The next section took us past Withens Clough Reservoir and over to Lumbutts Chapel with Stoodley Pike monument of to the right. Navigation was pretty straightforward here with a combination of dead-reckoning and when possible just sticking to the nice runnable surface of the Calderdale Way. An easy runnable descent brought me to the half-way point at Lumbutts Chapel where Roberta was there to meet me. Although I’d been out for over 4 hours we were only a few miles as the crow flies from Sowerby Bridge.
Lumbutts Chapel is no longer in active use but the checkpoint, a table outside the main entrance in the churchyard, had to be nicest checkpoint on the route. The day was mellowing out nicely, the sun was out, and everything felt very springlike. I checked in, bid goodbye to Roberta who was meeting an old University friend for lunch, and headed out.
On the road to Todmorden I once more decided to avoid the Calderdale Way and stick to the quiet lanes and easy descent to the canal. There was a brief respite of a kilometre or so along the canal path, then a climb up to the next checkpoint at Todmorden Edge. After descending down to the main road there was a long, steep, draining 300m climb to the next checkpoint, Keb Bridge.
Towards the top the path drifted right through the Bride Stones and a few of us had to veer back west to get to the road. The checkpoint was easy to miss as it was a dog-leg to the left, down the road a couple of hundred metres, to the car park of the Sportsman Inn.
The next few checkpoints were straightforward and for a while I often had a couple of Calder Valley vests in front of me who I sensed had some good local knowledge. As we descended from Heptonstall I knew there was a route choice over Hebden Water. The Calder Valley vests went left, and I went right. My route was shorter but I suspect a bit gruntier on the climb up the other side of the valley towards the checkpoint at Peckett Well. If in doubt, I usually prefer the weirder and more interesting route choice. It has not, it has to be said, been a sound strategy but I’m probably not going to change now.
Peckett Well was an important checkpoint. It had a chop time, and as I discovered last year, you may be contentedly running along but blissfully aware that you’re running out of time and out of the race. This year I had about 45 minutes to spare, not as much as I would’ve liked, but not too close to the wire either. It pretty much confirms my experience last year, where I didn’t have sufficient speed to recover enough time from my navigational error.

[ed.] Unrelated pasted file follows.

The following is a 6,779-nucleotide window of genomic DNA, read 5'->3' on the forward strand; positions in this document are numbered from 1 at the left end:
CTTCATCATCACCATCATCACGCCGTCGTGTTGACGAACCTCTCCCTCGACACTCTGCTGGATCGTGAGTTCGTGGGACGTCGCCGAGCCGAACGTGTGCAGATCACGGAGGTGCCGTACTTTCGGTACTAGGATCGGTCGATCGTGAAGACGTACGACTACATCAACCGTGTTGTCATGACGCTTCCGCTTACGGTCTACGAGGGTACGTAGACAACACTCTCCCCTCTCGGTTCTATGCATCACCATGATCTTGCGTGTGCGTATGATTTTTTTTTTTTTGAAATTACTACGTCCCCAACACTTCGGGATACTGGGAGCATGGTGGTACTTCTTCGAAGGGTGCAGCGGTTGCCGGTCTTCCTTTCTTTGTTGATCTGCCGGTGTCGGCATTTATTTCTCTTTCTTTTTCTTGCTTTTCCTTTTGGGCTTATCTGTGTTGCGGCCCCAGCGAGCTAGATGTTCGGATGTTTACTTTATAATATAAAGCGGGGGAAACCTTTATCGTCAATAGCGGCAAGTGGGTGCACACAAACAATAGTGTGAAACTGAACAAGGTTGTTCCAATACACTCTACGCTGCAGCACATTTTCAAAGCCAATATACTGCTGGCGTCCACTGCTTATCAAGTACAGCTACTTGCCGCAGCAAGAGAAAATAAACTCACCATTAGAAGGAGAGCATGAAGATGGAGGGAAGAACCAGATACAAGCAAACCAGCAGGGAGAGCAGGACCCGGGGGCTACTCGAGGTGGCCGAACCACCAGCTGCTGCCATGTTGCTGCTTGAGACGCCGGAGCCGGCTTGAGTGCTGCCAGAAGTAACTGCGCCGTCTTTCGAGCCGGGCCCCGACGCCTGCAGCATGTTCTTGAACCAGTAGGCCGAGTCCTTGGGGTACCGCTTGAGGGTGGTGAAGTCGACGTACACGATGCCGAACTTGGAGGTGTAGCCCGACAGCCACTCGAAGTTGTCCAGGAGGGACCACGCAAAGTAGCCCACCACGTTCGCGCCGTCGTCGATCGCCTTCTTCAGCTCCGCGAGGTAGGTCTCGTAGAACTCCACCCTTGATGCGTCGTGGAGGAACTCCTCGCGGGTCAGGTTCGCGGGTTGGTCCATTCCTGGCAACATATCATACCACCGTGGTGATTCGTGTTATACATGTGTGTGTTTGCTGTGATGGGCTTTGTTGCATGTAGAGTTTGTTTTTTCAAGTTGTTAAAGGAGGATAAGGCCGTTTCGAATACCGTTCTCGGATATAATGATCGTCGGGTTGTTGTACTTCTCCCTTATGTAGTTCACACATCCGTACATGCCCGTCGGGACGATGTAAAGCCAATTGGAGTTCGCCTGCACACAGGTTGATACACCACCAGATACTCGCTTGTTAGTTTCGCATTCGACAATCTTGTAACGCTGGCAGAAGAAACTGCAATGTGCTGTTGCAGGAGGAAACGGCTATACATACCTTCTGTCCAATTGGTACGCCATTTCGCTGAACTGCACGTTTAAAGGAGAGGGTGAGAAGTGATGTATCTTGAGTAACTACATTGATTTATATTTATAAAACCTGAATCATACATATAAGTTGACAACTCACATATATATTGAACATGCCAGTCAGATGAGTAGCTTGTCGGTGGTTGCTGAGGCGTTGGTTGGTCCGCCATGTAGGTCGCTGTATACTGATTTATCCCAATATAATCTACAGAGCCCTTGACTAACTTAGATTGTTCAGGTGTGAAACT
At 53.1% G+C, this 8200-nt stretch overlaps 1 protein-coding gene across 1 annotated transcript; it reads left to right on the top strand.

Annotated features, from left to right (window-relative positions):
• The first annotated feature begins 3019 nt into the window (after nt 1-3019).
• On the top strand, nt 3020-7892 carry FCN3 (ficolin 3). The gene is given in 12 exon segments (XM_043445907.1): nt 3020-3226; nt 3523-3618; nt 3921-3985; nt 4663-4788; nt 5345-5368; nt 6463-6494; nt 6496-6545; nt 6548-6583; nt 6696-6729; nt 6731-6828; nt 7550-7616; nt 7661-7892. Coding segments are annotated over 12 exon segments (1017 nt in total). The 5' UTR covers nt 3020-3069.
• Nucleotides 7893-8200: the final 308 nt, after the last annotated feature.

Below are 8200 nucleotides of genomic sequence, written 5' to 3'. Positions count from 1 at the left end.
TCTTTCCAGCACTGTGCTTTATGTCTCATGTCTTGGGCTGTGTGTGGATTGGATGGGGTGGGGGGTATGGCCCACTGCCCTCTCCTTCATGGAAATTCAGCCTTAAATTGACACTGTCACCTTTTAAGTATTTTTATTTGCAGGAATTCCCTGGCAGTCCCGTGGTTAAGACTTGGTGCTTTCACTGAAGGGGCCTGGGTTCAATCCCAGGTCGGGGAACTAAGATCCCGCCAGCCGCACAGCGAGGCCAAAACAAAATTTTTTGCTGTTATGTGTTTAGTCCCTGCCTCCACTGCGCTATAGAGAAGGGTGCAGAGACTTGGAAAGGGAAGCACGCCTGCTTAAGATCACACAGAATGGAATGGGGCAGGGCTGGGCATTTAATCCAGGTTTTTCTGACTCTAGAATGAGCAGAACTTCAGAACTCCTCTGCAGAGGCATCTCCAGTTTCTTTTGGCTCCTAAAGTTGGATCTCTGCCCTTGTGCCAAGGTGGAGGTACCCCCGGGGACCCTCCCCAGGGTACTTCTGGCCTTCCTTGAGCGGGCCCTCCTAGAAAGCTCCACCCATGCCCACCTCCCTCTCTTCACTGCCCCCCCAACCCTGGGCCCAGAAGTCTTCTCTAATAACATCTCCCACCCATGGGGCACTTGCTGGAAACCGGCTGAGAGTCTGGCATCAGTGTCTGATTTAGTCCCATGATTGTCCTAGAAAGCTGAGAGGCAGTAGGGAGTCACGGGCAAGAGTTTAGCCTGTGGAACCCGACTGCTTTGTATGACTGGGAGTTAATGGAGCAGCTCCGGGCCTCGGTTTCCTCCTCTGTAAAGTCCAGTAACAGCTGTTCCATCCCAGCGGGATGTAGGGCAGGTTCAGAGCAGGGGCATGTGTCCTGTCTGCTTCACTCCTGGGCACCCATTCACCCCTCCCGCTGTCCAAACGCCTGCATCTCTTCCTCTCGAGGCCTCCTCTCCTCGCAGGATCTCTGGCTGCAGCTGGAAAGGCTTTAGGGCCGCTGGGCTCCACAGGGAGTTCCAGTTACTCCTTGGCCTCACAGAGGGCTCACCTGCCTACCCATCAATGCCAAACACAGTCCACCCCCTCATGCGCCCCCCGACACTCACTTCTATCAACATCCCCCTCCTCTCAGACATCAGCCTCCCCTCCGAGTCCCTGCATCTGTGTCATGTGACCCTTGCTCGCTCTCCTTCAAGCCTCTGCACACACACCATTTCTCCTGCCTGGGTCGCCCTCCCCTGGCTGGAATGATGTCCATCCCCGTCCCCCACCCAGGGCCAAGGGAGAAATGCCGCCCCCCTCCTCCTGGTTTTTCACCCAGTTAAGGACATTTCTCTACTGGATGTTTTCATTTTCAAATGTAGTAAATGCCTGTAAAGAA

Leaving Peckett Well the route started climbing again towards a track leading out onto Midgley Moor. Just ahead of me I was catching another runner who seemed to be examining his map closely. Good stuff. There was an important route choice to be made and we could have a little meeting, weighing up the relative distances, altitudes and terrain. He glanced over his shoulder, and perhaps he didn’t share my interest in contour intervals because he leapt away and next time I saw him he was disappearing into the distance. Even further away I could just detect the splash of a pink jersey that I’m sure had passed me several checkpoints back. Both runners following the suggested route.
The track opened out onto the moor and I paused to have a think. I studied my map. This was a really interesting bit. No, really! I’d spent some time on my homework for this one and it was quite a tasty puzzle. Like all the route choices, I’d decided I’d choose on the ground, on the day, depending on how I saw things. The organisers’ suggested route stuck to the Calderdale Way, edging south across Wadsworth Moor then turning east across the shoulder of Crow Hill. This involved losing a bit of height (about 10-20m) then climbing to around 360m (are you bored yet?). However, heading straight east across the moor involved a bit more climbing (10-20metres), but you didn’t bleed off any height unnecessarily, and was 1.6km shorter than the organisers’ serving suggestion.
Conditions were good, the paths looked firm, and if it all went wrong it was just a question of following the compass on East and a bit and hitting a track before long. It’d be fine. Low risk, more fun. More interesting navigation.
I clicked my heels together and headed east. The next few kilometres were definitely in the very pleasant This is why we run category. The shadows were lengthening and the sun was warm and hazy and despite being weary I was pretty comfortable. I was ok for time and there was only about 10km to go. Life was good. My route choice turned out to be sound and I was greeted with enthusiastic applause by the marshalls at the penultimate checkpoint at Jerusalem Farm.
The remaining kilometres counted down steadily as I jogged gently downhill to revisit the first checkpoint at Tenterfields, before the final mile and 100m climb to the finish. Being a back-of-the-pack runner I wasn’t surprised to find people packing up and getting ready to close down the event, but was re-assured when some of the vests I’d spotted out on the course drifted in some time after I’d finished. Perhaps my route choices hadn’t been too bad after all.